The increasing incidence of breast cancer poses a major threat to women's health in the USA and worldwide. How to prevent breast tumorigenesis and to identify new protective factors for the control of breast cancer represents a great challenge in this field. The objectives of this proposal are to unravel a protective role of epidermal fatty acid binding protein (E-FABP) in preventing breast cancer development and to determine the molecular mechanisms by which E-FABP regulates IFNb production and signaling in a specific subset of tumor associated macrophages for antitumor responses. E-FABP, abundantly expressed in macrophages, has been recognized as an important regulator to coordinate cell metabolic and inflammatory pathways. Our preliminary studies demonstrate that E-FABP deficient mice exhibit significant increases in mammary tumor growth and lung metastasis compared to wild type mice, suggesting a protective role of host expression of E-FABP in mammary tumor prevention. Further analysis of E-FABP expression profile indicates that E-FABP is specifically expressed in the subset of F4/80+CD11b+MHCII+CD11c+ cells. Microarray and qPCR experiments show that tumor-induced IFN? production and signaling in macrophages are significantly impaired by E-FABP deficiency. Interestingly, IFNb stimulation specifically induces E-FABP upregulation in the process of M1 polarization. Moreover, o-3 fatty acids can greatly enhance E-FABP expression in macrophages. Thus, we hypothesize that E-FABP may regulate macrophage function by promoting IFNb production, signaling and M1-like phenotype switch through enhancing cell lipid metabolism. E-FABP, as a new cancer protective factor, can prevent breast carcinogenesis through promoting macrophage anti-tumor responses. Therefore, modulating E-FABP activity will represent a novel strategy for breast cancer prevention.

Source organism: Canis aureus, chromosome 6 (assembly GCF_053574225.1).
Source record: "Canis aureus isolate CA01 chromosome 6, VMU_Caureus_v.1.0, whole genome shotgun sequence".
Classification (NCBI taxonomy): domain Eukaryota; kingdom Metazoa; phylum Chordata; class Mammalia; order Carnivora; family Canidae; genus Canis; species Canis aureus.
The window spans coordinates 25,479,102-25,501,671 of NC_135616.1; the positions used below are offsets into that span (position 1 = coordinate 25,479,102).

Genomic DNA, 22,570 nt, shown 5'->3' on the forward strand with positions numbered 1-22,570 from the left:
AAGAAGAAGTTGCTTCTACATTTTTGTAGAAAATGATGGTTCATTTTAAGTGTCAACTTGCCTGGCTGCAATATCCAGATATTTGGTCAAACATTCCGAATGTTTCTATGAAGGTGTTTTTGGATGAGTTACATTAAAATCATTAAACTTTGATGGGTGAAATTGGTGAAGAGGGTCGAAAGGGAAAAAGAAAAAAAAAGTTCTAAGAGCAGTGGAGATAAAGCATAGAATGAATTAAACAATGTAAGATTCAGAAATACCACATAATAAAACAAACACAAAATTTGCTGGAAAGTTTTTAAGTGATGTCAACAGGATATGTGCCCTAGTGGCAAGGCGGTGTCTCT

Specific Aim 1 will determine how E-FABP regulates IFNb production in macrophages. We hypothesize that E-FABP is an unidentified host-derived factor to regulate tumor-induced IFNb production through impacting lipid-mediated signals in specific subsets of macrophages.
Specific Aim 2 will determine how E-FABP regulates IFNb signaling to promote anti-tumor responses. We will test the hypothesis that E-FABP-regulated IFNb signaling promotes tumor specific T lymphocyte infiltration and IFNb production, which further upregulates E-FABP expression to facilitate macrophage M1 polarization for antitumor immunity.
Specific Aim 3 will address whether host-derived E-FABP protects against breast cancer development in clinically relevant animal models and in humans. We will verify E-FABP as a host-derived protective factor in breast cancer prevention and establish an effective strategy for the control o breast cancer via dietary upregulation of E-FABP. In conclusion, successful completion of this project will reveal E-FABP as a new protective factor in control of breast cancer development and help us develop an effective strategy to prevent breast cancer via targeting E- FABP.

Public Health Relevance

Breast cancer poses a major threat to women's health. Identifying new protective factors and uncovering the molecular mechanisms of their action represent critically important foci for the control of breast cancer. This proposal will establish -FABP as a new protective factor for breast cancer prevention. The data obtained will not only have basic science ramifications for understanding mechanisms of how E-FABP prevents breast tumorigenesis and progression, but will also have clinical impact for the prevention of breast carcinogenesis.

National Institute of Health (NIH)
Research Project (R01)
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Chemo/Dietary Prevention Study Section (CDP)
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Emenaker, Nancy J
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University of Minnesota Twin Cities
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United States
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